Wisconsin Medicaid / Medical Assistance Personal Care (MAPC): Benefits & Eligibility

Last updated: March 12, 2024


Overview of Wisconsin Medical Assistance Personal Care

Wisconsin’s Medicaid Personal Care, or Medical Assistance Personal Care (MAPC), provides assistance for state residents who have functional limitations. While this Medicaid benefit is available to persons of all ages, it is especially relevant for the elderly, as with the natural progression of aging comes difficultly with functioning. Intended to assist persons in living independently, a “Personal Care Worker” (caregiver) under the supervision of a registered nurse provides in-home assistance with daily living activities. This includes assistance with bathing, dressing, using the toilet, mobility, transferring (from one position to another), laundry, and light housecleaning.

While many Medicaid long-term care programs allow program participants to self-direct their own care, this is not an option through MAPC. Personal Care Workers (PCWs) must be employed by a state-contracted Personal Care Agency and supervised by a registered nurse. Friends and relatives, however, with the exception of a spouse or parent of a minor child, can become an employee of a Personal Care Agency and serve as a PCW for a loved one.

Program beneficiaries can live in a variety of settings. This includes a private home (one’s own or that of a friend or relative), a group home, an assisted living facility, an adult foster care home (adult family home), or a community based residential facility with less than 20 resident beds.

Medical Assistance Personal Care is a benefit available through Wisconsin’s State Plan Medicaid program and is an entitlement. This means a waitlist never exists and meeting eligibility requirements equates to immediate receipt of Personal Care Services.

 Medicaid Waivers versus State Plan / Regular Medicaid
While home and community based services (HCBS) can be provided via a Medicaid Waiver or a State’s Regular Medicaid Plan, HCBS through Medicaid State Plans are an entitlement. Put differently, meeting the program’s eligibility requirements guarantees an applicant will receive benefits. On the other hand, HCBS via Medicaid Waivers are not an entitlement. Waivers have a limited number of participant enrollment slots, and once they have been filled, a waitlist for benefits begins. Furthermore, HCBS Medicaid Waivers require a program participant require the level of care provided in a nursing home, while State Plan HCBS does not always require this level of care.


Benefits of the Wisconsin Medical Assistance Personal Care

The exact services and the number of hours with which one is provided assistance is based on an individualized care plan. Assistance with the following activities may be provided.

– Bathing / Showering
– Dressing / Undressing
– Eating
– Eyeglass / Hearing Aids Care
– Grocery Shopping
– Hair Care
– Laundry
– Light Housecleaning (limited to home areas that are necessary to use while personal care assistance is provided)
– Meal Preparation
– Medical Accompaniment
– Mobility
– Nurse Delegated Tasks (i.e., catheter care, G-tube feeding, glucometer readings)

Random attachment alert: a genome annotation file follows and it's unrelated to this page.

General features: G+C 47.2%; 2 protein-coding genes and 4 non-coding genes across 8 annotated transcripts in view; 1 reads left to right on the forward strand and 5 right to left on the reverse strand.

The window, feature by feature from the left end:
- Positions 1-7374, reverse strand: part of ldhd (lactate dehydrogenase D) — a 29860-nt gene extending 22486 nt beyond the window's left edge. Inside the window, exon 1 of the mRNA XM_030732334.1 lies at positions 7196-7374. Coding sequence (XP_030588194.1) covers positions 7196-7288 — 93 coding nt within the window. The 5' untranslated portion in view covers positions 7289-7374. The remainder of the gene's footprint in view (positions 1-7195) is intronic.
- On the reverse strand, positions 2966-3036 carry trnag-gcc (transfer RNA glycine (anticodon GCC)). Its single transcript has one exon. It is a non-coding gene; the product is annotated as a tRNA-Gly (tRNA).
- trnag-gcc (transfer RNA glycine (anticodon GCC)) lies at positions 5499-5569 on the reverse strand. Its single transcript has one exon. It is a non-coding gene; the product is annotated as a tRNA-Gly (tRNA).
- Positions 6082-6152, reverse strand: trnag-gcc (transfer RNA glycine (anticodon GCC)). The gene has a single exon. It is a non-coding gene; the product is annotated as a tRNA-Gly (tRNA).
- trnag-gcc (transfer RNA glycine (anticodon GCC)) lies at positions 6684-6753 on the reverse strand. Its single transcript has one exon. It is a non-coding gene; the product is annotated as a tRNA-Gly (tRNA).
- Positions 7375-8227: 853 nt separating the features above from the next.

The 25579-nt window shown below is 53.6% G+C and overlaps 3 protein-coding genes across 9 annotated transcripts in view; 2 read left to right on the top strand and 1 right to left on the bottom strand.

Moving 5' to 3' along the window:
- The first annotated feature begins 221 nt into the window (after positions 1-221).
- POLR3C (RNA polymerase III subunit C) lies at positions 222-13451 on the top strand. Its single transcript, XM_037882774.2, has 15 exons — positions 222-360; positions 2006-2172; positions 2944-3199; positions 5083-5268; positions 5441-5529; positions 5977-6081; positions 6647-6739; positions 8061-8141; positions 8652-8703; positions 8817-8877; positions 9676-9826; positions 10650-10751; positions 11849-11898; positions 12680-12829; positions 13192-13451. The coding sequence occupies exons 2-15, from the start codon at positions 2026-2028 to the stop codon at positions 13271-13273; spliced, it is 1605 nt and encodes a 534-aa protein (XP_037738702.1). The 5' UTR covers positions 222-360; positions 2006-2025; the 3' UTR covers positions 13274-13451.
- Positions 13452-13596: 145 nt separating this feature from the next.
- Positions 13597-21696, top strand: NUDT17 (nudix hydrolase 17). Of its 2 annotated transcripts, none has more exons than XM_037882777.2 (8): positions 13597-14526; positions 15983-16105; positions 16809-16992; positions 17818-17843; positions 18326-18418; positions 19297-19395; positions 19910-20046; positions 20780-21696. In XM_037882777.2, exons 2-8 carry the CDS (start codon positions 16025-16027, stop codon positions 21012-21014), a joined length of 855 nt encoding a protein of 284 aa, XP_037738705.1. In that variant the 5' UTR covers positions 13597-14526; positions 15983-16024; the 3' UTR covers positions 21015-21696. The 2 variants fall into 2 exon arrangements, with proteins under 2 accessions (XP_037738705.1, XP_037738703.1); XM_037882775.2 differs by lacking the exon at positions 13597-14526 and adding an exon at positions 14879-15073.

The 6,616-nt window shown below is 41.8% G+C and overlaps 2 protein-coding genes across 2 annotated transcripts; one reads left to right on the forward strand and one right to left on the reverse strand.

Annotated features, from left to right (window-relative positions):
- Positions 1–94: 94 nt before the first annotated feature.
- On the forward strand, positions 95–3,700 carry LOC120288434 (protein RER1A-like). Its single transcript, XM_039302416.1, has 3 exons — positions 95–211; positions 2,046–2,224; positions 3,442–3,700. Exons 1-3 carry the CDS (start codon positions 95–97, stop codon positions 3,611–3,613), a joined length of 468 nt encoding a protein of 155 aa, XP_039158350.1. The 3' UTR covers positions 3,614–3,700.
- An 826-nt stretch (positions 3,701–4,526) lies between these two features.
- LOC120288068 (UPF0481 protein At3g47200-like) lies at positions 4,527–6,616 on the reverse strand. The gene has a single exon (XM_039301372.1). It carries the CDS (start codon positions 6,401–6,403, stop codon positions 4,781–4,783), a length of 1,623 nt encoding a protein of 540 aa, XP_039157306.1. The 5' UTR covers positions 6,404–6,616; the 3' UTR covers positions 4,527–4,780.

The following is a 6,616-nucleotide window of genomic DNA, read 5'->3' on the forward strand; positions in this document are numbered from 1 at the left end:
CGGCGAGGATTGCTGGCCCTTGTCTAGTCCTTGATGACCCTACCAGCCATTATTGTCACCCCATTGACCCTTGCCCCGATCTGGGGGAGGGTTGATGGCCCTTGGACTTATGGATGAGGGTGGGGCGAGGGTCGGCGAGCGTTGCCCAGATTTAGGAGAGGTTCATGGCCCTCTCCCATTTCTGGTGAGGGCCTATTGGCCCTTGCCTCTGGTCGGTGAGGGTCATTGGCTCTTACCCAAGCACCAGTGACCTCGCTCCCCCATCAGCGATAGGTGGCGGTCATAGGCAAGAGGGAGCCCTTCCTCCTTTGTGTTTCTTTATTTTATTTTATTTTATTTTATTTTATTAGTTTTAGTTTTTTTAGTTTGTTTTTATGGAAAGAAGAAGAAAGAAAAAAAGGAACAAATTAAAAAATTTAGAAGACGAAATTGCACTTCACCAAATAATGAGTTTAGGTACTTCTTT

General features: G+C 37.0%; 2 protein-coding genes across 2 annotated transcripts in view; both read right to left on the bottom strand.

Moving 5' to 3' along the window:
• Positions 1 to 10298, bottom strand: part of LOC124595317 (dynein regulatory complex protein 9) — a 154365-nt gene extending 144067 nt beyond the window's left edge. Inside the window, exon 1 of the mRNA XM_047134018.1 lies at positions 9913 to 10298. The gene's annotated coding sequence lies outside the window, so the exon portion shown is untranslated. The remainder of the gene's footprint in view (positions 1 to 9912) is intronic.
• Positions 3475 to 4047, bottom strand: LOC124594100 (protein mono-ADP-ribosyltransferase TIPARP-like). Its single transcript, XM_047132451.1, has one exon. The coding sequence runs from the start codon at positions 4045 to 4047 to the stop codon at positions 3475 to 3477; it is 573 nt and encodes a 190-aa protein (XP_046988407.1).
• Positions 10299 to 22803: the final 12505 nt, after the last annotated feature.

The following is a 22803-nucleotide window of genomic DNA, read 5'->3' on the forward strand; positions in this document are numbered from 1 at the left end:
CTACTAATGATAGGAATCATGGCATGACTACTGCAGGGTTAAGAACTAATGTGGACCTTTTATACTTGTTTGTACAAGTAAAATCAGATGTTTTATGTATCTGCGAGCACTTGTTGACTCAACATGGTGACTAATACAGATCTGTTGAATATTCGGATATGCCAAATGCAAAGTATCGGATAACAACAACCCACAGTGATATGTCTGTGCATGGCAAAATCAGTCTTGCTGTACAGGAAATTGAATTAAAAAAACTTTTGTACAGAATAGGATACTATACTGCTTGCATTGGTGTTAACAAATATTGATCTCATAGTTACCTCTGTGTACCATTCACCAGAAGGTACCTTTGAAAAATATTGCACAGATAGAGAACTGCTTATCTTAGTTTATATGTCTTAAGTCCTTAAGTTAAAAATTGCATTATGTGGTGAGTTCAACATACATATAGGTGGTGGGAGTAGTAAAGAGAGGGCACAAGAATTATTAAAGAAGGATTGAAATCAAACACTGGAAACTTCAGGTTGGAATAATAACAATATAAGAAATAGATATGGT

– Skin Care
– Teeth / Mouth / Denture Care
– Toileting
– Transferring (i.e., bed to chair)

While program participants can live in group homes, assisted living residences, adult family homes, and community based residential facilities with less than 20 resident beds, WI Medicaid does not cover the cost of room and board.

 Other Options: In Wisconsin, Medicaid-funded Personal Care Services can also be received via the IRIS Waiver and the Family Care / Family Care Partnership Programs. These programs are for seniors who require a Nursing Facility Level of Care, but allow an applicant a higher level of monthly income than does WI’s Medicaid State Plan Personal Care Services. Furthermore, these programs allow participants to self-direct their own care.


Eligibility Requirements for Wisconsin Medical Assistance Personal Care

Medicaid Personal Care is for Wisconsin residents of any age. Additional eligibility requirements follow and are relevant for seniors (65+ years old).

 The American Council on Aging now offers a quick and easy WI Medicaid Eligibility Test for seniors. 


Financial Criteria: Income, Assets & Home Ownership

In 2024, the individual applicant income limit is $1,026.78 / month. Married applicants, regardless of if one spouse or both are applicants, are limited to $1,547.05 / month in income.

 Many home and community based services Medicaid programs allow a non-applicant spouse to retain a larger portion of a couple’s income and assets. Wisconsin’s Medicaid Personal Care does not. However, WI’s IRIS Medicaid Waiver, which offers a variety of long-term services and supports, allows a non-applicant spouse a Monthly Maintenance Needs Allowance from their applicant spouse, as well as a Community Spouse Resource Allowance.

In 2024, the asset limit is $2,000 for a single applicant. For married couples, it is $3,000, regardless of whether one spouse or both are applicants.

Some assets are not counted towards Medicaid’s asset limit. These generally include an applicant’s primary home, household furnishings and appliances, personal effects, and a vehicle.

While there is a 60-month Look-Back Rule in which Medicaid checks past asset transfers of those applying for Nursing Home Medicaid or home and community based services via a Medicaid Waiver, it is not relevant for Wisconsin’s Medicaid Personal Care.

 To determine if you might have assets over Medicaid’s countable limit, and if so, receive an estimate of the amount, use our Medicaid Spend Down Calculator.

Home Ownership
The home is often the highest valued asset a Medicaid applicant owns, and many persons worry that Medicaid will take it. Applicants for Medicaid Personal Care need not worry. The home is exempt (non-countable), given the individual lives in it or has Intent to Return home. There are, however, other WI Medicaid programs, such as Family Care / Family Care Partnership, the IRIS Waiver, and Nursing Home Medicaid, that also have a home equity interest limit for home exemption. Learn more about home exemption and when Medicaid can and cannot take the home here.